UBC Program in Neuroscience
My research focuses on the biochemical and cell biological mechanisms underlying the inherited retinal disorder retinitis pigmentosa. This disorder is associated with death of the retinal rod photoreceptors, which are responsible for dim light sensistivity, and delayed death of cone photoreceptors, which are responsible for colour and bright light sensitivity. The research projects underway in my lab are focused on the mechanisms by which mutations in the rhodopsin gene cause photoreceptor death.
Currently, members of my lab are investigating the early mechanisms by which mutations in the rhodopsin gene cause cell death, with a focus on mutations that cause misfolding of the rhodopsin protein. We have recently established that some rhodopsin mutations can be “rescued” by a mechanism involving binding of 11-cis retinal chromophore.
In addition, we are investigating the late mechanisms by which death of rod photoreceptors eventually causes a secondary death of cone photoreceptors, as well as other long-term consequences of rod cell death on the retina, including retinal remodeling and the possibility of promoting retinal regeneration.
Finally, we are interested in the processes by which rhodopsin and other photoreceptor proteins are transported within rod photoreceptor cells, particularly transport to the rod outer segment organelle, a modified 9+0 sensory cilium that is responsible for transduction of light signals into electrical impulses. It is likely that these transport processes are disrupted in certain types of retinitis pigmentosa. Furthermore, it is likely that these transport processes are relevant in other types of sensory cilia.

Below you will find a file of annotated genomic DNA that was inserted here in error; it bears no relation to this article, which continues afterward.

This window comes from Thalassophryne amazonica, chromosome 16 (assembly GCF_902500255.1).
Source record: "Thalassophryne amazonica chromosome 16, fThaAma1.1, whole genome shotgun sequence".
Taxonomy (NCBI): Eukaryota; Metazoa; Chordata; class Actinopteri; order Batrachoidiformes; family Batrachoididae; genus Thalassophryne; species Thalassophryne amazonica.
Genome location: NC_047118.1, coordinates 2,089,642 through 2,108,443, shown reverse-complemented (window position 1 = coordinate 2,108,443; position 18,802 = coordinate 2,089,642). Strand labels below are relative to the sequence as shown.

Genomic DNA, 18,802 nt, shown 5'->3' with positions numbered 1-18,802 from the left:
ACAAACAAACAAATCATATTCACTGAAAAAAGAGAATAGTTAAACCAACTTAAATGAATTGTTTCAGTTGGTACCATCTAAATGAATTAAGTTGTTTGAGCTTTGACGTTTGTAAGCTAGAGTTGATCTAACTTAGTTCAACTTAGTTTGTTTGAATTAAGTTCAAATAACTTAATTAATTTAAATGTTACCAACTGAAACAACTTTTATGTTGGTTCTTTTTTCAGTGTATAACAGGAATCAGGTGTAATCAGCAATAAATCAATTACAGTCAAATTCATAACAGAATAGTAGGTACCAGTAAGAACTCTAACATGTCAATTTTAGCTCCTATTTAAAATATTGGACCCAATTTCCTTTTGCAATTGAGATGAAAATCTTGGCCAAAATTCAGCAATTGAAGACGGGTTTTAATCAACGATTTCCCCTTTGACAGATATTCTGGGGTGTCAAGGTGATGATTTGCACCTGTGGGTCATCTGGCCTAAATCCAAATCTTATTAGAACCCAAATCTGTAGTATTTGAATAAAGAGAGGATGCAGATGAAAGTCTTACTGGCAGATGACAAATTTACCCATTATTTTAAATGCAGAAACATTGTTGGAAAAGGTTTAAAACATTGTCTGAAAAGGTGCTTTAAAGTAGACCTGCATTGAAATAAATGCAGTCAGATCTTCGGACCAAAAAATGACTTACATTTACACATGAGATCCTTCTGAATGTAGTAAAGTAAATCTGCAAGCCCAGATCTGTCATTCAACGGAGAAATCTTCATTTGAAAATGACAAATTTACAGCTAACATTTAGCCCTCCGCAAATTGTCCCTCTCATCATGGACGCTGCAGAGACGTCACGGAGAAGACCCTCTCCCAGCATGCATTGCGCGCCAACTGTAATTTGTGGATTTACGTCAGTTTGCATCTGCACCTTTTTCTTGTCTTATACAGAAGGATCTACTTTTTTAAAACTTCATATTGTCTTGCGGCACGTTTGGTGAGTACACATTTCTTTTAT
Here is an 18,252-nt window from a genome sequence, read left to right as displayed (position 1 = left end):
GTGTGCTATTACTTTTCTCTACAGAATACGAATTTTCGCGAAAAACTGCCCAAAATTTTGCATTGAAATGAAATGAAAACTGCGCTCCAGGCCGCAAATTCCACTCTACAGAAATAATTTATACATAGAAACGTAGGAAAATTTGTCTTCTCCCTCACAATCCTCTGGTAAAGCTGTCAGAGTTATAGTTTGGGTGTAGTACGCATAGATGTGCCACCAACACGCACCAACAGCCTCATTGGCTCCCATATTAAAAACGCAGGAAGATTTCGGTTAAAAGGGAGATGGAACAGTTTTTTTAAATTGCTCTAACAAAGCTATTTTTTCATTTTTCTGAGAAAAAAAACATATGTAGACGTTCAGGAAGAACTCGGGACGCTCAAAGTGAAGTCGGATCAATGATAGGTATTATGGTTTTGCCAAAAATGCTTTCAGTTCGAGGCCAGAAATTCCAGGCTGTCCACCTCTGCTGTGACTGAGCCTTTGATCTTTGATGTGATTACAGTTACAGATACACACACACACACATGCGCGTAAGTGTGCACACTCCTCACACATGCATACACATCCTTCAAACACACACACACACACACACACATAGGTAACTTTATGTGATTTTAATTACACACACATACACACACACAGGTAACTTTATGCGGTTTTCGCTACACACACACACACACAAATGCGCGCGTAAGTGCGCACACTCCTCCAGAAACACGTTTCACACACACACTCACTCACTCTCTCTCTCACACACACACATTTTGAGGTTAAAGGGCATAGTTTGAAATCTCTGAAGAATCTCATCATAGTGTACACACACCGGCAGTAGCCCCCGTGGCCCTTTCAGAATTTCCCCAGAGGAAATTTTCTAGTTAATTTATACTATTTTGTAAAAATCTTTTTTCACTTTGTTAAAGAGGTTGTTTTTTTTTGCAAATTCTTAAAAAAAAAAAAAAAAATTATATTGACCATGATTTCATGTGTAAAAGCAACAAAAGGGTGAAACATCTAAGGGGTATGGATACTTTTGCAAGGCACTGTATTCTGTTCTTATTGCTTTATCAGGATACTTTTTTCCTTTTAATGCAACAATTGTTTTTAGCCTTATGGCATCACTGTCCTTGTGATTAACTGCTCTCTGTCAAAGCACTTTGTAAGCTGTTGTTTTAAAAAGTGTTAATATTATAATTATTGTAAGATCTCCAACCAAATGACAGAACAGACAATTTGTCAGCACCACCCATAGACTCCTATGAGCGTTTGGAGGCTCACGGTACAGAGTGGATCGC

In order to carry out these investigations, my lab employs transgenic Xenopus laevis (frog) models of retinitis pigmentosa. This unique system allows us to generate transgenic animals very rapidly. The X. laevis retina also has excellent properties for our analyses due to the large size of the rod photoreceptors, and the almost equal proportions of rods and cones in the retina. My lab employs many different techniques in our studies, including molecular biology, confocal microscopy, protein chemistry, and electrophysiology.
Targeting of mouse guanylate cyclase 1 (Gucy2e) to Xenopus laevis rod outer segments. Karan S, Tam BM, Moritz OL, Baehr W.Vision Res. 2011 Sep 12. [Epub ahead of print]
In situ visualization of protein interactions in sensory neurons: glutamic acid-rich roteins (GARPs) play differential roles for photoreceptor outer segment scaffolding. Ritter LM, Khattree N, Tam B, Moritz OL, Schmitz F, Goldberg AF. J Neurosci. 2011 Aug 3;31(31):11231-43.
Recent insights into the mechanisms underlying light-dependent retinal degeneration from X. laevis models of retinitis pigmentosa. Moritz OL, Tam BM. Adv Exp Med Biol. 2010;664:509-15.
The role of rhodopsin glycosylation in protein folding, trafficking, and light-sensitive retinal degeneration. Tam BM, Moritz OL. J Neurosci. 2009 Dec 2;29(48):15145-54.
The dependence of retinal degeneration caused by the rhodopsin P23H mutation on light exposure and vitamin a deprivation.Tam BM, Qazalbash A, Lee HC, Moritz OL. Invest Ophthalmol Vis Sci. 2010 Mar;51(3):1327-34. Epub 2009 Nov 20.
Fourier domain optical coherence tomography as a noninvasive means for in vivo detection of retinal degeneration in Xenopus laevis tadpoles. Lee DC, Xu J, Sarunic MV, Moritz OL. Invest Ophthalmol Vis Sci. 2010 Feb;51(2):1066-70. Epub 2009 Sep 9.